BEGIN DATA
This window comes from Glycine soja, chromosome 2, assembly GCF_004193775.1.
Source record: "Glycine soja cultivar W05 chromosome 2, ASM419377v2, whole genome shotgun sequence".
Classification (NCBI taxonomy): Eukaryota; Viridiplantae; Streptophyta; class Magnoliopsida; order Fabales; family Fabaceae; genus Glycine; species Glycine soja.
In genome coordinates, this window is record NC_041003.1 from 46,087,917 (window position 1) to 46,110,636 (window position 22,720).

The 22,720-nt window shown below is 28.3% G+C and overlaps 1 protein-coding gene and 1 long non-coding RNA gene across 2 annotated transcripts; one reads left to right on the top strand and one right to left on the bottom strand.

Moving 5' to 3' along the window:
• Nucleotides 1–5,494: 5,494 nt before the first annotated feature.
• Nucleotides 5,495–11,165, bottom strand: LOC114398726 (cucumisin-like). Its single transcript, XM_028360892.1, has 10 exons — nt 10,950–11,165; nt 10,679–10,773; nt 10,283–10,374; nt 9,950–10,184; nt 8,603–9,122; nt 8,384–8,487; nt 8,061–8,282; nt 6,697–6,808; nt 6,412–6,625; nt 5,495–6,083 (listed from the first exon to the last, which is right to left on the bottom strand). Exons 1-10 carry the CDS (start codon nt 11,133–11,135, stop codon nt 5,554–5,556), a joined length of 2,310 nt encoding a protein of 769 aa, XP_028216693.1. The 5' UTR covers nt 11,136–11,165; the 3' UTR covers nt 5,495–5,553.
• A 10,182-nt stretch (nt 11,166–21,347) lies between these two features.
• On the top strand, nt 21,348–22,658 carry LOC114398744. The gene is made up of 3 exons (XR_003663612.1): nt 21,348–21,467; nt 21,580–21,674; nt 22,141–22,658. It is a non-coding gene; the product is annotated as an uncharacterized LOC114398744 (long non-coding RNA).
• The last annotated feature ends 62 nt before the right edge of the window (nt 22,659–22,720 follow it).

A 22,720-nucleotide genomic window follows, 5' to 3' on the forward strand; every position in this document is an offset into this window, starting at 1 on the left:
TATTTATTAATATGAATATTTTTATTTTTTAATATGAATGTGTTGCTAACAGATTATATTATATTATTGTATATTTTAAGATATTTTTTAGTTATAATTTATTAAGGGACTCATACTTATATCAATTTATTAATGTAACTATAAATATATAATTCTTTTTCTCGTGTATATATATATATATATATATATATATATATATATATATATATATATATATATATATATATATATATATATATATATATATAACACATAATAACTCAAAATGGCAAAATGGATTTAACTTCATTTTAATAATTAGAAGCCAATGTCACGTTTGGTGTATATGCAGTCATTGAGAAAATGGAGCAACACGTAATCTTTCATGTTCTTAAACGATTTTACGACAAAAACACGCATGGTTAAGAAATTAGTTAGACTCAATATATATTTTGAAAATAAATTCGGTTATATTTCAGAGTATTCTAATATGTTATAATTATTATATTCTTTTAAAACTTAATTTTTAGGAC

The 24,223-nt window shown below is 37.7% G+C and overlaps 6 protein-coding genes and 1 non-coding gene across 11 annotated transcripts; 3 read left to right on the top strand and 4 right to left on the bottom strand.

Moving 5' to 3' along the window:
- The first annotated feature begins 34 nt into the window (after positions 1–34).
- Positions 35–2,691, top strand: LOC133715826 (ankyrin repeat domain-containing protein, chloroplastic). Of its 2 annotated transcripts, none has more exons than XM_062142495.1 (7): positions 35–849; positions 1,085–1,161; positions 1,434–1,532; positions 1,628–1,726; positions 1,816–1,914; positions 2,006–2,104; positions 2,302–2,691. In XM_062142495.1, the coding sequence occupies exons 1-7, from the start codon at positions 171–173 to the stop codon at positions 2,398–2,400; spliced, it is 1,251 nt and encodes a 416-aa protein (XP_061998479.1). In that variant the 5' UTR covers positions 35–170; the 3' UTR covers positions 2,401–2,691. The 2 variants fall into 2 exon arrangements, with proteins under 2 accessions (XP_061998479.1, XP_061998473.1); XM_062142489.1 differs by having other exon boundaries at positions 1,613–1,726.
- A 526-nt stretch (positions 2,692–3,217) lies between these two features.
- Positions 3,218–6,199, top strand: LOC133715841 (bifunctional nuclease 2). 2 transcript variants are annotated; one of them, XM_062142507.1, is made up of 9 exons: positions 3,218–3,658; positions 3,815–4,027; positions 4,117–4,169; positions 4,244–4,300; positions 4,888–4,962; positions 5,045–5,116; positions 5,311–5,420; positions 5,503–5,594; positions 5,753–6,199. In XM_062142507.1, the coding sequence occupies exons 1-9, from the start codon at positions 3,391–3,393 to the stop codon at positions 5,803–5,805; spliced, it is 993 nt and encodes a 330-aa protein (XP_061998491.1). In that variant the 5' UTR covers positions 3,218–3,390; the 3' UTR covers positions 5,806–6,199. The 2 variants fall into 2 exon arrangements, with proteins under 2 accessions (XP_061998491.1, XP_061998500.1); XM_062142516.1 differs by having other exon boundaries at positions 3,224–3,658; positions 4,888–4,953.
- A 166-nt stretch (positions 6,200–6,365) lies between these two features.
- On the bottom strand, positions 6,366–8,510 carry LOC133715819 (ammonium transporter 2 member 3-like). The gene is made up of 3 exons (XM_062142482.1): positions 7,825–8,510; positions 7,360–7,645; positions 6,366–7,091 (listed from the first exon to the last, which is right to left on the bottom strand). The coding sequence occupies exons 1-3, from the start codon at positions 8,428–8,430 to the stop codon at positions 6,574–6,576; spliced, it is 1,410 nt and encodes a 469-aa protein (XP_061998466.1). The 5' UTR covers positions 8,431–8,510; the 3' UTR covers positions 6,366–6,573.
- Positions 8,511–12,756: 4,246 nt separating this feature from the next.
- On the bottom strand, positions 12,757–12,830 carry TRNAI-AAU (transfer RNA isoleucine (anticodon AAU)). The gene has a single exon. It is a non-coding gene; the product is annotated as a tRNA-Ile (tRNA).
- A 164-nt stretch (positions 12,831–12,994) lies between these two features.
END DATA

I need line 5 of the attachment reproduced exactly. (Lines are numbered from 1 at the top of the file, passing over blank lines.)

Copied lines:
The 22,720-nt window shown below is 28.3% G+C and overlaps 1 protein-coding gene and 1 long non-coding RNA gene across 2 annotated transcripts; one reads left to right on the top strand and one right to left on the bottom strand.